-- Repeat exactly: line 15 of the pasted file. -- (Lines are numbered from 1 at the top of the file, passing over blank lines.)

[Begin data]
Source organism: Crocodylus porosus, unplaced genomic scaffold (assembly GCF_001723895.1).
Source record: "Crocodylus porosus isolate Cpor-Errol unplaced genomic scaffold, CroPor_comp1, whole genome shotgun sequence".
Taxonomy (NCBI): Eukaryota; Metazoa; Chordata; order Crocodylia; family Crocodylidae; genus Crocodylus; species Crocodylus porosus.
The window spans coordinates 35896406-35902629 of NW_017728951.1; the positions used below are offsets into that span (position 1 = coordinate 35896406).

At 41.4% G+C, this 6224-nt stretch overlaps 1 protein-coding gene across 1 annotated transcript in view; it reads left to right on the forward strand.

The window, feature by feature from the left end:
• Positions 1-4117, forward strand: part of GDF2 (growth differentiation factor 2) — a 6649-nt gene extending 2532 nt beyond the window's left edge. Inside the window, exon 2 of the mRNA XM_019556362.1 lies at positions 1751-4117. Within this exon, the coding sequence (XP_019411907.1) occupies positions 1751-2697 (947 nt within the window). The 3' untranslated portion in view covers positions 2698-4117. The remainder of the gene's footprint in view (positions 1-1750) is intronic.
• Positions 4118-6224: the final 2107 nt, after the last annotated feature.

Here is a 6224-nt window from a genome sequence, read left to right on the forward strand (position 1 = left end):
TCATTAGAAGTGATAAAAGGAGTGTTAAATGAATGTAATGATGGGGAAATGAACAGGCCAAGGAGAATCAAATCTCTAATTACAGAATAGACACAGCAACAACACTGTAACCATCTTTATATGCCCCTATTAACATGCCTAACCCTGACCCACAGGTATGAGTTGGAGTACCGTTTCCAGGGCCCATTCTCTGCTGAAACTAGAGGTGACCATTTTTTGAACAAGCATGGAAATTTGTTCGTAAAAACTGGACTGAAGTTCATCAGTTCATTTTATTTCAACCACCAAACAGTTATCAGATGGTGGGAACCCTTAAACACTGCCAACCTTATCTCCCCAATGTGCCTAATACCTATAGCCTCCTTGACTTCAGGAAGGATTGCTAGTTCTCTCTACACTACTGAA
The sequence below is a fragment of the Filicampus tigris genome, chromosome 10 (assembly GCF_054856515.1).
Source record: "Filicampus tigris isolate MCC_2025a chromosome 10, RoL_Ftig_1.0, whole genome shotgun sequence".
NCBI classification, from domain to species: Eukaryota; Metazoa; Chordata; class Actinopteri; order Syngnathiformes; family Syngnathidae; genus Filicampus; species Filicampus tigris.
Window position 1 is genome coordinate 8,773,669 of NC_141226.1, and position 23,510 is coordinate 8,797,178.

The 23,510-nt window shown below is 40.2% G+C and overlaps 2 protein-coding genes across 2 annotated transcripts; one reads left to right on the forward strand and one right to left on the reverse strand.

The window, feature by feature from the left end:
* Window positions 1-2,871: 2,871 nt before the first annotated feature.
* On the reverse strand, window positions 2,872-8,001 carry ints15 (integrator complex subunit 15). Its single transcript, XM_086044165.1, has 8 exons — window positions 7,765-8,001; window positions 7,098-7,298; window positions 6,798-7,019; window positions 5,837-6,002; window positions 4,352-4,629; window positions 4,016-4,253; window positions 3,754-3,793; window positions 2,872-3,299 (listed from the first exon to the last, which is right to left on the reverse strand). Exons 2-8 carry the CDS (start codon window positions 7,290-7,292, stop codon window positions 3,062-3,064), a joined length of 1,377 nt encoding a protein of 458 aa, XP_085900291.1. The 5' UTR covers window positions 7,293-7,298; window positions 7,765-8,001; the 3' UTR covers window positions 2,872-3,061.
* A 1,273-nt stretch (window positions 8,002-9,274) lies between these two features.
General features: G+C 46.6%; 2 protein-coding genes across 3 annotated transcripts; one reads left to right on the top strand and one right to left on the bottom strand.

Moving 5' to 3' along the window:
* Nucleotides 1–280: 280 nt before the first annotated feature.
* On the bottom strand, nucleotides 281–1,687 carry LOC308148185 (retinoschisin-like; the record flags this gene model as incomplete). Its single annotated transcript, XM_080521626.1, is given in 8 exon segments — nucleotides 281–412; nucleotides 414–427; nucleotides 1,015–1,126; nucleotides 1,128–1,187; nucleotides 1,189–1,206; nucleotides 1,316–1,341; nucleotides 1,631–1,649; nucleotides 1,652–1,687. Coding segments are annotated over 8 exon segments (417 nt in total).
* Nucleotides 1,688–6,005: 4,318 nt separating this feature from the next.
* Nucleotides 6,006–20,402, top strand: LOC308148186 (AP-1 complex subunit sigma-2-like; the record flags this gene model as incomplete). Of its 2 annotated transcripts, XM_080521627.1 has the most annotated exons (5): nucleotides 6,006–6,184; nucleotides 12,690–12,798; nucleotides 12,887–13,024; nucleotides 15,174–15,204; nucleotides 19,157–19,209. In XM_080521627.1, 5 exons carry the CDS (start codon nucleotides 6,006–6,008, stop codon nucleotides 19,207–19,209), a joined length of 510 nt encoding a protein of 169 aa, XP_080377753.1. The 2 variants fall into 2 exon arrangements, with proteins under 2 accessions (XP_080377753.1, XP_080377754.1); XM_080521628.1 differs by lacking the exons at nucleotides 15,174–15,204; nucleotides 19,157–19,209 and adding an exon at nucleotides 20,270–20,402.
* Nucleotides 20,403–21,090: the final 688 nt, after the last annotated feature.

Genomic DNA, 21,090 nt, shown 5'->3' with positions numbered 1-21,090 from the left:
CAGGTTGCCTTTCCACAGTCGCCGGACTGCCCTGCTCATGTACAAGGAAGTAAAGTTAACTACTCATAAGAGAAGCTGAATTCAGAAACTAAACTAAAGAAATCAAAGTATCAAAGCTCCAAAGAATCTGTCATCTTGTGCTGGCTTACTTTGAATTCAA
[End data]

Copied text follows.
The 23,510-nt window shown below is 40.2% G+C and overlaps 2 protein-coding genes across 2 annotated transcripts; one reads left to right on the forward strand and one right to left on the reverse strand.